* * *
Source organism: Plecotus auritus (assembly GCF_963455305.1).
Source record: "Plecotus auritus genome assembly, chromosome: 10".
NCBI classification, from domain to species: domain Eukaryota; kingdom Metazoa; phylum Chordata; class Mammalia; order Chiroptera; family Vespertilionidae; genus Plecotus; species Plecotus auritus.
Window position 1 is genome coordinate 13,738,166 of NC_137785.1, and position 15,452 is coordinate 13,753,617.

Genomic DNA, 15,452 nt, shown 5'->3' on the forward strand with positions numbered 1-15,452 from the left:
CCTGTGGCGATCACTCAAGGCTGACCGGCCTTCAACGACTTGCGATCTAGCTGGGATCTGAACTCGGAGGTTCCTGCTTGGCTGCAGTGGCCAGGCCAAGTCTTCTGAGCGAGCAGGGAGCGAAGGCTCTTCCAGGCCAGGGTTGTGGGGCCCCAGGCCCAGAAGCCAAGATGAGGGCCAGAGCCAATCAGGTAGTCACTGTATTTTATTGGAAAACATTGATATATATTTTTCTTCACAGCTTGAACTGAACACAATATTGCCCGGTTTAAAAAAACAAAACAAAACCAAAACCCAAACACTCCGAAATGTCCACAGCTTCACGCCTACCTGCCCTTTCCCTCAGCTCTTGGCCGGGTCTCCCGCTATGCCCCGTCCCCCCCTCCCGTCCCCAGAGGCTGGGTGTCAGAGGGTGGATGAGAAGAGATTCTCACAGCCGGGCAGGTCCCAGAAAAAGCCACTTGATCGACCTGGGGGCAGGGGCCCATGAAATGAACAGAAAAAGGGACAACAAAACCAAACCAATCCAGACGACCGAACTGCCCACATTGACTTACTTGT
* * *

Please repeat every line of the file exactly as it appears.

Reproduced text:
Source organism: Plecotus auritus (assembly GCF_963455305.1).
Source record: "Plecotus auritus genome assembly, chromosome: 10".
NCBI classification, from domain to species: domain Eukaryota; kingdom Metazoa; phylum Chordata; class Mammalia; order Chiroptera; family Vespertilionidae; genus Plecotus; species Plecotus auritus.
Window position 1 is genome coordinate 13,738,166 of NC_137785.1, and position 15,452 is coordinate 13,753,617.

Genomic DNA, 15,452 nt, shown 5'->3' on the forward strand with positions numbered 1-15,452 from the left:
CCTGTGGCGATCACTCAAGGCTGACCGGCCTTCAACGACTTGCGATCTAGCTGGGATCTGAACTCGGAGGTTCCTGCTTGGCTGCAGTGGCCAGGCCAAGTCTTCTGAGCGAGCAGGGAGCGAAGGCTCTTCCAGGCCAGGGTTGTGGGGCCCCAGGCCCAGAAGCCAAGATGAGGGCCAGAGCCAATCAGGTAGTCACTGTATTTTATTGGAAAACATTGATATATATTTTTCTTCACAGCTTGAACTGAACACAATATTGCCCGGTTTAAAAAAACAAAACAAAACCAAAACCCAAACACTCCGAAATGTCCACAGCTTCACGCCTACCTGCCCTTTCCCTCAGCTCTTGGCCGGGTCTCCCGCTATGCCCCGTCCCCCCCTCCCGTCCCCAGAGGCTGGGTGTCAGAGGGTGGATGAGAAGAGATTCTCACAGCCGGGCAGGTCCCAGAAAAAGCCACTTGATCGACCTGGGGGCAGGGGCCCATGAAATGAACAGAAAAAGGGACAACAAAACCAAACCAATCCAGACGACCGAACTGCCCACATTGACTTACTTGT